This will appeal to a narrow group of people who are interested in experimental cinema. It can in no way be regarded as an "easy" introduction to Britten's great War Requiem oratorio. You need to know the oratorio itself and some background to the poet Wilfred Owen in order to make sense of the film. Much of the libretto comes from the Latin Requiem Mass and no text or subtitles are provided. Getting to know the oratorio itself is worthwhile homework, as it ranks as one of the major musical achievements of the 20th Century, with a universal and very moving impact. So if you don't already know the oratorio, get a CD of it first (one that contains the libretto with translations) or better still attend a live performance, and be prepared for an unforgettable experience.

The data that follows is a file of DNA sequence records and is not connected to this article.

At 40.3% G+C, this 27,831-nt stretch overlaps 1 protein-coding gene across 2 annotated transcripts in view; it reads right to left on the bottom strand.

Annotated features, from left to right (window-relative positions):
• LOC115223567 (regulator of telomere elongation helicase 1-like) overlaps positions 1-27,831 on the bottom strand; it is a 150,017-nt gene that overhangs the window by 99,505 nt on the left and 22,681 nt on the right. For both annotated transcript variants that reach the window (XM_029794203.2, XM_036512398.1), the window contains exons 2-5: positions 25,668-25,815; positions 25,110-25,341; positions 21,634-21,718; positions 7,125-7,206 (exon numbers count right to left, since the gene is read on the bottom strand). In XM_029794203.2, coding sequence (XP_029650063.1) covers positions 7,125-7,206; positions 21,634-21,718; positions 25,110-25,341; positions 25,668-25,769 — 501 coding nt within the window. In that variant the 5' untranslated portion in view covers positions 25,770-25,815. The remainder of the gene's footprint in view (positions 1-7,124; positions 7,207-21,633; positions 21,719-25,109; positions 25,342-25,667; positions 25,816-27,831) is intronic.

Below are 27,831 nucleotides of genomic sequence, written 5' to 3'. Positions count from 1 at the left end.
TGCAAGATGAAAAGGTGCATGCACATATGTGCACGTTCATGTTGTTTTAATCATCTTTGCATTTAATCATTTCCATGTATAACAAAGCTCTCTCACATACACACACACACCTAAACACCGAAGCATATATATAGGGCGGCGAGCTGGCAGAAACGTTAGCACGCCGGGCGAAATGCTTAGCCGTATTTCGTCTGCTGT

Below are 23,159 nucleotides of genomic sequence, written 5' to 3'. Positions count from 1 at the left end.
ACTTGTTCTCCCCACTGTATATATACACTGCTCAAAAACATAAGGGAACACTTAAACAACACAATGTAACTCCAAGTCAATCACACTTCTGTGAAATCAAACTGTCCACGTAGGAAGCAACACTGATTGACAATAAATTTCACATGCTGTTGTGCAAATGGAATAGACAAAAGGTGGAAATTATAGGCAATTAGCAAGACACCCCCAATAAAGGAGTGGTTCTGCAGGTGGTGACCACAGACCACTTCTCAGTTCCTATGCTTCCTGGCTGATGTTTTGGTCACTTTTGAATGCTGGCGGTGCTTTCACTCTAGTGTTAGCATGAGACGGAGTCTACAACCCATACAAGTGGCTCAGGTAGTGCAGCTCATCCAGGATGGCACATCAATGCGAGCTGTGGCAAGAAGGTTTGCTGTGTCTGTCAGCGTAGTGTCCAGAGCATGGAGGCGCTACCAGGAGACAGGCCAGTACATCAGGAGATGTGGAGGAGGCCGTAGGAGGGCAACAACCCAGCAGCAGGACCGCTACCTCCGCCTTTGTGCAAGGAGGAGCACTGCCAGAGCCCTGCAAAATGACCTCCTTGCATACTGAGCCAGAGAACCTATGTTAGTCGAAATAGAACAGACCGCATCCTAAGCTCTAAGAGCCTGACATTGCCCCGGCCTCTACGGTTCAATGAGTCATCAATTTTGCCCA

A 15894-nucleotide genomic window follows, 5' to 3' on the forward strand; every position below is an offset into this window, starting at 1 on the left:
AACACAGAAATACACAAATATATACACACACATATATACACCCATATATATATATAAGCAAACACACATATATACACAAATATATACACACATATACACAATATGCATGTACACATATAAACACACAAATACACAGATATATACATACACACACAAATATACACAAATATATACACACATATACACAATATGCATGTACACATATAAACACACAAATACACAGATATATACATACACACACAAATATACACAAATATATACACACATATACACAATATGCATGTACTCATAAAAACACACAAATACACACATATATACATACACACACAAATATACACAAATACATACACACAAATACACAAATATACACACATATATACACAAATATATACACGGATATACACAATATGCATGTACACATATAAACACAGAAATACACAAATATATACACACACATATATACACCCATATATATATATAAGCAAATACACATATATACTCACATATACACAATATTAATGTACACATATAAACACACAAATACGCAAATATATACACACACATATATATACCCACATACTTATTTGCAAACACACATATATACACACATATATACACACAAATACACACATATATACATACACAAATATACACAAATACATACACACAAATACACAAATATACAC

The original Decca audio recording of the musical work is presented in its entirety without interruptions or additions, apart from a short prologue spoken by (and featuring) Sir Laurence Olivier (incidentally, his last performance, made shortly before his death). The visual material varies between illustration of, and reaction to, the musical work. At its best (e.g. the Hiroshima scene towards the end) it combines brilliantly with the music to overwhelming effect, but at other times can seem curiously at variance with the oratorio text. This is a film on which critical opinion is likely to be deeply divided.